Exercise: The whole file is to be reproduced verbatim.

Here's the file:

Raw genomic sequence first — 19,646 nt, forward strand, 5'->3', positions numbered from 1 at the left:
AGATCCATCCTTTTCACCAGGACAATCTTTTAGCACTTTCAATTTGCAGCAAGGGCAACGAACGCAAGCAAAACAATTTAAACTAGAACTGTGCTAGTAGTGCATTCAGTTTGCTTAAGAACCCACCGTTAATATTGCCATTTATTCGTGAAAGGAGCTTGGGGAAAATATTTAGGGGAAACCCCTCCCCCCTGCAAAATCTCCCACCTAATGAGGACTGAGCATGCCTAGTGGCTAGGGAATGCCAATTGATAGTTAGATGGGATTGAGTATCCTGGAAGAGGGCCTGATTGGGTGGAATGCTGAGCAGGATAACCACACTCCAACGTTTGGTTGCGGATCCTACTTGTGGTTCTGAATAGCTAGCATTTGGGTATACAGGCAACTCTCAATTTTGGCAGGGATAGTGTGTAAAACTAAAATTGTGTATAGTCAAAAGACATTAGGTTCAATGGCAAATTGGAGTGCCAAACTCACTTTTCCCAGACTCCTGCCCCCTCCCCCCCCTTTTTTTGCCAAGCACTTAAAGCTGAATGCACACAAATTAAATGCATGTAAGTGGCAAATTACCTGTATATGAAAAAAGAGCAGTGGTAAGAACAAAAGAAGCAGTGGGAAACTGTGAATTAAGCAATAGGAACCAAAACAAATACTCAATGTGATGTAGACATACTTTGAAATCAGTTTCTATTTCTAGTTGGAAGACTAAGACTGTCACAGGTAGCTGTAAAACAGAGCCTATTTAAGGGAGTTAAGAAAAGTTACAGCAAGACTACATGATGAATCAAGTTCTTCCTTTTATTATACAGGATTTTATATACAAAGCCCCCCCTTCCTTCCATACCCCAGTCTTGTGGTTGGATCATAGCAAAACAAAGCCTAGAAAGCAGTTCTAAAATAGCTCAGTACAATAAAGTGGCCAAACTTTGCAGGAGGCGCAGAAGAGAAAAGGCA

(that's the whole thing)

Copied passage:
Raw genomic sequence first — 19,646 nt, forward strand, 5'->3', positions numbered from 1 at the left:
AGATCCATCCTTTTCACCAGGACAATCTTTTAGCACTTTCAATTTGCAGCAAGGGCAACGAACGCAAGCAAAACAATTTAAACTAGAACTGTGCTAGTAGTGCATTCAGTTTGCTTAAGAACCCACCGTTAATATTGCCATTTATTCGTGAAAGGAGCTTGGGGAAAATATTTAGGGGAAACCCCTCCCCCCTGCAAAATCTCCCACCTAATGAGGACTGAGCATGCCTAGTGGCTAGGGAATGCCAATTGATAGTTAGATGGGATTGAGTATCCTGGAAGAGGGCCTGATTGGGTGGAATGCTGAGCAGGATAACCACACTCCAACGTTTGGTTGCGGATCCTACTTGTGGTTCTGAATAGCTAGCATTTGGGTATACAGGCAACTCTCAATTTTGGCAGGGATAGTGTGTAAAACTAAAATTGTGTATAGTCAAAAGACATTAGGTTCAATGGCAAATTGGAGTGCCAAACTCACTTTTCCCAGACTCCTGCCCCCTCCCCCCCCTTTTTTTGCCAAGCACTTAAAGCTGAATGCACACAAATTAAATGCATGTAAGTGGCAAATTACCTGTATATGAAAAAAGAGCAGTGGTAAGAACAAAAGAAGCAGTGGGAAACTGTGAATTAAGCAATAGGAACCAAAACAAATACTCAATGTGATGTAGACATACTTTGAAATCAGTTTCTATTTCTAGTTGGAAGACTAAGACTGTCACAGGTAGCTGTAAAACAGAGCCTATTTAAGGGAGTTAAGAAAAGTTACAGCAAGACTACATGATGAATCAAGTTCTTCCTTTTATTATACAGGATTTTATATACAAAGCCCCCCCTTCCTTCCATACCCCAGTCTTGTGGTTGGATCATAGCAAAACAAAGCCTAGAAAGCAGTTCTAAAATAGCTCAGTACAATAAAGTGGCCAAACTTTGCAGGAGGCGCAGAAGAGAAAAGGCA